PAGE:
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Where Drug Names Come From

January 19, 2012 Comments off

Where Drug Names Come From
Source: Chemical & Engineering News

It isn’t every day that a molecular moniker is on the docket at Illinois’ Cook County Circuit Court. But then, the 2002 case of cis-8-methyl-N-vanillyl-6-nonenamide was most unusual.

The trouble wasn’t with the compound’s International Union of Pure & Applied Chemistry-approved name. It was that cis-8-methyl-N-vanillyl-6-nonenamide also happens to be a medication. Drug molecules get an additional, simpler name called a nonproprietary name or generic name. Winston Pharmaceuticals, a company that develops products based on cis-8-methyl-N-vanillyl-6-nonenamide, sought to change that molecule’s generic name, which an independent body had chosen in-line with decades of drug-naming conventions. If the case went Winston’s way, more than a name on a box would have been at stake.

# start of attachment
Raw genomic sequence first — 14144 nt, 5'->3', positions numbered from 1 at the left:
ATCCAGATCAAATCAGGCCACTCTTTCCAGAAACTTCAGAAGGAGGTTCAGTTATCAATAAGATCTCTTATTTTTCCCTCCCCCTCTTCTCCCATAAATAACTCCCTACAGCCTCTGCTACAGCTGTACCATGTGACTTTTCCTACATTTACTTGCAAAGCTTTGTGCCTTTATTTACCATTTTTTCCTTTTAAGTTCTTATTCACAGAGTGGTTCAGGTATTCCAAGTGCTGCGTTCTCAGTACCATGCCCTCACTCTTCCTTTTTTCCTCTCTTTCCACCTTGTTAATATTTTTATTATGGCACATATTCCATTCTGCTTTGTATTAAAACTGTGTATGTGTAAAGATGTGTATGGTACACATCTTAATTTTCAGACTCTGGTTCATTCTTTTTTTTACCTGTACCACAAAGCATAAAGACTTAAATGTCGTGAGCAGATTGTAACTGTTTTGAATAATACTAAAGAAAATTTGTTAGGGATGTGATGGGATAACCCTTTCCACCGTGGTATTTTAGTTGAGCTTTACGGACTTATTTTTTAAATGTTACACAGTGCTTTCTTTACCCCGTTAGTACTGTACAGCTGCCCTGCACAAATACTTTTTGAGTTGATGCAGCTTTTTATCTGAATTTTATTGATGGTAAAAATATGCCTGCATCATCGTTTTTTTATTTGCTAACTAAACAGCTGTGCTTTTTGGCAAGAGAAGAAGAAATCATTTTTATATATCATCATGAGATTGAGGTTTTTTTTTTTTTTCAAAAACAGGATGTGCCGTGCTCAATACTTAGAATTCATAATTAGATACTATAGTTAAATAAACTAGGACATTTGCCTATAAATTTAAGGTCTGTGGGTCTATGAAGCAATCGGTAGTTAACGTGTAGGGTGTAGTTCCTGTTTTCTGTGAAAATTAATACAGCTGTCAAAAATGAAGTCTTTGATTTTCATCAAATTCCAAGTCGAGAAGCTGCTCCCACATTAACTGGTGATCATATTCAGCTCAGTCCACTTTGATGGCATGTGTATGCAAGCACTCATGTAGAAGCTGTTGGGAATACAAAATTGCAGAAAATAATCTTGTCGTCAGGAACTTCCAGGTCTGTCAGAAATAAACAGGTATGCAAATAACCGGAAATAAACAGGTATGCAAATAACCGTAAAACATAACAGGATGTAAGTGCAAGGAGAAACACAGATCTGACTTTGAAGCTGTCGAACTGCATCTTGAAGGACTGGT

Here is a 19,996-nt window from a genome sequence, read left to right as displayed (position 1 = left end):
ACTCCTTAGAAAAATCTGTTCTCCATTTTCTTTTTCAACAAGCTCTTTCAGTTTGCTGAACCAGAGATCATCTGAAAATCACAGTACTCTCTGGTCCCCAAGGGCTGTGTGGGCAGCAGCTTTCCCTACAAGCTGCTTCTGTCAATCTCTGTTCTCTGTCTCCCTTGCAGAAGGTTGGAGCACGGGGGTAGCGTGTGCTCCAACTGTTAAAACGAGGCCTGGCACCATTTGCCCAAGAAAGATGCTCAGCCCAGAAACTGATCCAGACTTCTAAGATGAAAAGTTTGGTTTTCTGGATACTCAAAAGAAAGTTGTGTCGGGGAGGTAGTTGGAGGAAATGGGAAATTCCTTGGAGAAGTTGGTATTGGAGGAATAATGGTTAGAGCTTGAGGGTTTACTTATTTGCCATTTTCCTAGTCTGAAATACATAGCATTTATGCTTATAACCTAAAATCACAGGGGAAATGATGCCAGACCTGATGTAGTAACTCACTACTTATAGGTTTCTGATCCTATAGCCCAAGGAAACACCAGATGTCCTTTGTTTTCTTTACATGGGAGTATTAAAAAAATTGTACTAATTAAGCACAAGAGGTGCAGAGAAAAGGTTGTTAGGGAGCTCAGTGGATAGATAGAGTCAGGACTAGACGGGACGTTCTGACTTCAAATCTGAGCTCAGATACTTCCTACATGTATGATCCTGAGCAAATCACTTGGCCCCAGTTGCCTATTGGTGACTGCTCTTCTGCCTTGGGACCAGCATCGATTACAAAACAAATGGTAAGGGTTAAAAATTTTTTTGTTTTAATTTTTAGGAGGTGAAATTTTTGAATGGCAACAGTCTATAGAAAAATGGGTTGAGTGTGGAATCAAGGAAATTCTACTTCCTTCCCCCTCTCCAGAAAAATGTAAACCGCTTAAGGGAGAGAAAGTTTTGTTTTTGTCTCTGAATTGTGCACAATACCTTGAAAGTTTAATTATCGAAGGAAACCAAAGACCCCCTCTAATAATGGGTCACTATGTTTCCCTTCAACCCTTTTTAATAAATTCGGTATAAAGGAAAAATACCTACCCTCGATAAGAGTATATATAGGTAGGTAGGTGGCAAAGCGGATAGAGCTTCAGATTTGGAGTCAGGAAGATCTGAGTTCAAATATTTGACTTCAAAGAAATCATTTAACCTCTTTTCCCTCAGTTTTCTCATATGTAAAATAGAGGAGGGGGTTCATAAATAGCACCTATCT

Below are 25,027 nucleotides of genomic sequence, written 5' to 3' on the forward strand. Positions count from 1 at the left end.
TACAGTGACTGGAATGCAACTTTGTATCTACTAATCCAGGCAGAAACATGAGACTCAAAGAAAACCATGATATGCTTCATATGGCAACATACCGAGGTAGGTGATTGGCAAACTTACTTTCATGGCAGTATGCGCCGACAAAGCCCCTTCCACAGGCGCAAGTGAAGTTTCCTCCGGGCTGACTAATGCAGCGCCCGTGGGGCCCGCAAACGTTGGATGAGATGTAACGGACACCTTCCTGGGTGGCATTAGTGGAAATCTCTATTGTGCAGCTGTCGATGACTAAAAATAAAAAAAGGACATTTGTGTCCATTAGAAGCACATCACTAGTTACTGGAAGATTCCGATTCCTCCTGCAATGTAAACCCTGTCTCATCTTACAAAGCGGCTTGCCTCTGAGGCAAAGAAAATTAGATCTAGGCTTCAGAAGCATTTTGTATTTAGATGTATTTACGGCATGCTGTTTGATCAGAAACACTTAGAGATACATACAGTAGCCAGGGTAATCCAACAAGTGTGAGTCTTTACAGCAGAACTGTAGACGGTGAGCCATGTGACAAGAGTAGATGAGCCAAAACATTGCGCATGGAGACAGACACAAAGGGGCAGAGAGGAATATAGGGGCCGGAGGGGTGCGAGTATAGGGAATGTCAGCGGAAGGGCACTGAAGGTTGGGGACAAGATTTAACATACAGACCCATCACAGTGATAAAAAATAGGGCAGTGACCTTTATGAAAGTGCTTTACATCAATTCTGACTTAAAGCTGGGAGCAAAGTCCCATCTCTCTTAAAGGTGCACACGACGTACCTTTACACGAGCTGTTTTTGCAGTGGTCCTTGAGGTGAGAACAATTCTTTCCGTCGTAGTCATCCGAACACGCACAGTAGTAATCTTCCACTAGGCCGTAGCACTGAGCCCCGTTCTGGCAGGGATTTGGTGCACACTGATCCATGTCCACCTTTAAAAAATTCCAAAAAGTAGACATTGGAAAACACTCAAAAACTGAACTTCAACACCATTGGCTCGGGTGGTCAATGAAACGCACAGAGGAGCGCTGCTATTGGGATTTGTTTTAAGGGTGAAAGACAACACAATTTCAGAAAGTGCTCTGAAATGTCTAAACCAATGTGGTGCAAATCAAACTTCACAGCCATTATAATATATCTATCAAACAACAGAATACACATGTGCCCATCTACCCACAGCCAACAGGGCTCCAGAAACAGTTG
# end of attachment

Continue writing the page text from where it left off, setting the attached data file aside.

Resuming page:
Drug naming rarely involves drama. But this example illuminates a little-talked-about layer in drug development, one that affects doctors, pharmacists, and patients.
Unlike IUPAC-sanctioned chemical names, generic names usually describe a drug’s physiological function rather than its chemical structure. Today’s regimented generic-naming process got its start in the 1960s, a time when drugs had grown complex in structure and IUPAC names had grown to unwieldy lengths. In 1961, the American Medical Association, the U.S. Pharmacopeial Convention, and the American Pharmacists Association created the U.S. Adopted Names (USAN) Council to select concise generic names. The Food & Drug Administration joined the effort in 1967.

Today, the USAN Council names the active ingredients in drugs, biologics, vaccines, and even contact lenses and sunscreens. The council recommends names to the World Health Organization’s (WHO) International Nonproprietary Names (INN) program, which ultimately chooses a single name for each new drug that’s acceptable worldwide. For drugmakers, obtaining a generic name is a required part of bringing new products to market. Choosing a brand, or trade, name is an entirely separate process.

+ Official list of generic drug name stems from the US Adopted Names Council (PDF)

See: How Drugs Get Those Tongue-Twisting Generic Names (Science Daily)

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